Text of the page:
Im Focus: Light-driven atomic rotations excite magnetic waves

Terahertz excitation of selected crystal vibrations leads to an effective magnetic field that drives coherent spin motion

Controlling functional properties by light is one of the grand goals in modern condensed matter physics and materials science. A new study now demonstrates how...

Im Focus: New 3-D wiring technique brings scalable quantum computers closer to reality

Researchers from the Institute for Quantum Computing (IQC) at the University of Waterloo led the development of a new extensible wiring technique capable of controlling superconducting quantum bits, representing a significant step towards to the realization of a scalable quantum computer.

"The quantum socket is a wiring method that uses three-dimensional wires based on spring-loaded pins to address individual qubits," said Jeremy Béjanin, a PhD...

Im Focus: Scientists develop a semiconductor nanocomposite material that moves in response to light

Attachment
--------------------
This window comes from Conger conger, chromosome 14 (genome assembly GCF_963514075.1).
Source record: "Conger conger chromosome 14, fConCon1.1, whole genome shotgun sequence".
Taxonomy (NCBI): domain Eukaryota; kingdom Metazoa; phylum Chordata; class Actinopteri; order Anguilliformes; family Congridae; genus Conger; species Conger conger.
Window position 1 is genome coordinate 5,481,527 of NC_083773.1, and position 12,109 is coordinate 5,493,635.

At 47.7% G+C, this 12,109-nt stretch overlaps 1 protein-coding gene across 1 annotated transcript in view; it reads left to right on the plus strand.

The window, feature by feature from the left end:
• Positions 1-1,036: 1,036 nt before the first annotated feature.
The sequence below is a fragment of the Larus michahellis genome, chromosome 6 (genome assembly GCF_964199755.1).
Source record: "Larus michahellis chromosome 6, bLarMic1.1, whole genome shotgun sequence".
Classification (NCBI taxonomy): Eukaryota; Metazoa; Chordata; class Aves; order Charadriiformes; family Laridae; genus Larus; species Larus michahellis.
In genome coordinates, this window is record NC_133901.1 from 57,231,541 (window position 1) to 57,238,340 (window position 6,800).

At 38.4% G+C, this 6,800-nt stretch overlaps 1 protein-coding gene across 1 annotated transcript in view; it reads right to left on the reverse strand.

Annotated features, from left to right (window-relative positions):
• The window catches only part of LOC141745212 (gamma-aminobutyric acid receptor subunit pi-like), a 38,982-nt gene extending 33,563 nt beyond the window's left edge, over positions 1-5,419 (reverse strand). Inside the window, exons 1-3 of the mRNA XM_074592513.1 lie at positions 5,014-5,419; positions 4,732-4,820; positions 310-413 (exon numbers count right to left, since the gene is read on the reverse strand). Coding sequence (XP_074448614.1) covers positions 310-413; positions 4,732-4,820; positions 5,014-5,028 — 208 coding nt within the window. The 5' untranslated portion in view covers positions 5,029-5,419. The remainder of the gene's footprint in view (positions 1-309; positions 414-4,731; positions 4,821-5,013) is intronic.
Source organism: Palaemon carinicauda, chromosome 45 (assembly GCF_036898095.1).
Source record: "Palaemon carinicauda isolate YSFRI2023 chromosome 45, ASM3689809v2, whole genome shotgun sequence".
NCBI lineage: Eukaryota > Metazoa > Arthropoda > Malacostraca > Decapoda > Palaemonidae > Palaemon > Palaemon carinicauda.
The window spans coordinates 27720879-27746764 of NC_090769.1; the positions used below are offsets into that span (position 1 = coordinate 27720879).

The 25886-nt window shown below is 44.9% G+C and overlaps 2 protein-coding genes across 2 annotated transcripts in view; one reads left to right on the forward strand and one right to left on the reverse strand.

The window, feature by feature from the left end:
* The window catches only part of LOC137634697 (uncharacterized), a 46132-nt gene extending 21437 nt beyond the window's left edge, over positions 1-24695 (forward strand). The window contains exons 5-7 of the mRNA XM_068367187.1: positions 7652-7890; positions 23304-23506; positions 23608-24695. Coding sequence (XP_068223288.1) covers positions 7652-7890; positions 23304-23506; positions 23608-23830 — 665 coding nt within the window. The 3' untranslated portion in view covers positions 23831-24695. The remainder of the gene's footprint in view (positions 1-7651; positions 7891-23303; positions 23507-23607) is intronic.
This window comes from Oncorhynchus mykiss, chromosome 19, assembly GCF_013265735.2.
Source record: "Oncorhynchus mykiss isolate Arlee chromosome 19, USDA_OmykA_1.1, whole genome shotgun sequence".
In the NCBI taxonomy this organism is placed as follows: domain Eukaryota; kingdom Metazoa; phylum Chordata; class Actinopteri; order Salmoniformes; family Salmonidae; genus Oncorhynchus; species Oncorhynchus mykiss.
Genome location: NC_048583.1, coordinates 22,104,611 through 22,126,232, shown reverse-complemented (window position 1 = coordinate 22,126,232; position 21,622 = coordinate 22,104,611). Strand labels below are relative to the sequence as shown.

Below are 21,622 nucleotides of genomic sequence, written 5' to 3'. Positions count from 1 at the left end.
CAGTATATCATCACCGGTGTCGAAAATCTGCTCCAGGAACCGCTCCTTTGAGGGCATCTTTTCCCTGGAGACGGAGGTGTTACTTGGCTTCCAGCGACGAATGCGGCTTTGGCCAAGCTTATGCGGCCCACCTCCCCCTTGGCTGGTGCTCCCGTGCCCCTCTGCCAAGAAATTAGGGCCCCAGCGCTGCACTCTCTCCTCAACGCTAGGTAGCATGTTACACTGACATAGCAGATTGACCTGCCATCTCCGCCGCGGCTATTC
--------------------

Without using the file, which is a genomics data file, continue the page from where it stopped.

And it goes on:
In a paper in Scientific Reports, a research team at Worcester Polytechnic Institute describes a novel light-activated phenomenon that could become the basis for applications as diverse as microscopic robotic grippers and more efficient solar cells.

A research team at Worcester Polytechnic Institute (WPI) has developed a revolutionary, light-activated semiconductor nanocomposite material that can be used...

Im Focus: Diamonds aren't forever: Sandia, Harvard team create first quantum computer bridge

By forcefully embedding two silicon atoms in a diamond matrix, Sandia researchers have demonstrated for the first time on a single chip all the components needed to create a quantum bridge to link quantum computers together.

"People have already built small quantum computers," says Sandia researcher Ryan Camacho. "Maybe the first useful one won't be a single giant quantum computer...

All Focus news of the innovation-report >>>



Event News

#IC2S2: When Social Science meets Computer Science - GESIS will host the IC2S2 conference 2017

14.10.2016 | Event News

Agricultural Trade Developments and Potentials in Central Asia and the South Caucasus

14.10.2016 | Event News

World Health Summit – Day Three: A Call to Action

12.10.2016 | Event News

Latest News

How nanoscience will improve our health and lives in the coming years

27.10.2016 | Materials Sciences

OU-led team discovers rare, newborn tri-star system using ALMA

27.10.2016 | Physics and Astronomy

'Neighbor maps' reveal the genome's 3-D shape

27.10.2016 | Life Sciences

More VideoLinks >>>